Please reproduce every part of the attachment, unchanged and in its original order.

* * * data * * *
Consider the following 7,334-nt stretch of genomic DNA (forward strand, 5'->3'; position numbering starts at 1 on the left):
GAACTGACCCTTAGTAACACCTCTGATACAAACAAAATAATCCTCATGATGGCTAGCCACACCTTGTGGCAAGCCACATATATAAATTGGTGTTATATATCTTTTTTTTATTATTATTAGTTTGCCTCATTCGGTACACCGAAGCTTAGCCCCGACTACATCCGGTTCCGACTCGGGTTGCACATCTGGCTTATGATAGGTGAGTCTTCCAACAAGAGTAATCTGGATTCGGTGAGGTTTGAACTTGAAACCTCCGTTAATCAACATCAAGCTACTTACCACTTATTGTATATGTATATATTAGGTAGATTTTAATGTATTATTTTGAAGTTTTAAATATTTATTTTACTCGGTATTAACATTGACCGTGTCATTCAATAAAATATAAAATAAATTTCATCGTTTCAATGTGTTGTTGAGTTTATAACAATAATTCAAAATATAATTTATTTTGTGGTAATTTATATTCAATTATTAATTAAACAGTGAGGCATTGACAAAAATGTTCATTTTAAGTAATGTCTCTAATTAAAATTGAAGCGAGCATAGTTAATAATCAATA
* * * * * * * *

Consider the following 7,334-nt stretch of genomic DNA (forward strand, 5'->3'; position numbering starts at 1 on the left):
GAACTGACCCTTAGTAACACCTCTGATACAAACAAAATAATCCTCATGATGGCTAGCCACACCTTGTGGCAAGCCACATATATAAATTGGTGTTATATATCTTTTTTTTATTATTATTAGTTTGCCTCATTCGGTACACCGAAGCTTAGCCCCGACTACATCCGGTTCCGACTCGGGTTGCACATCTGGCTTATGATAGGTGAGTCTTCCAACAAGAGTAATCTGGATTCGGTGAGGTTTGAACTTGAAACCTCCGTTAATCAACATCAAGCTACTTACCACTTATTGTATATGTATATATTAGGTAGATTTTAATGTATTATTTTGAAGTTTTAAATATTTATTTTACTCGGTATTAACATTGACCGTGTCATTCAATAAAATATAAAATAAATTTCATCGTTTCAATGTGTTGTTGAGTTTATAACAATAATTCAAAATATAATTTATTTTGTGGTAATTTATATTCAATTATTAATTAAACAGTGAGGCATTGACAAAAATGTTCATTTTAAGTAATGTCTCTAATTAAAATTGAAGCGAGCATAGTTAATAATCAATA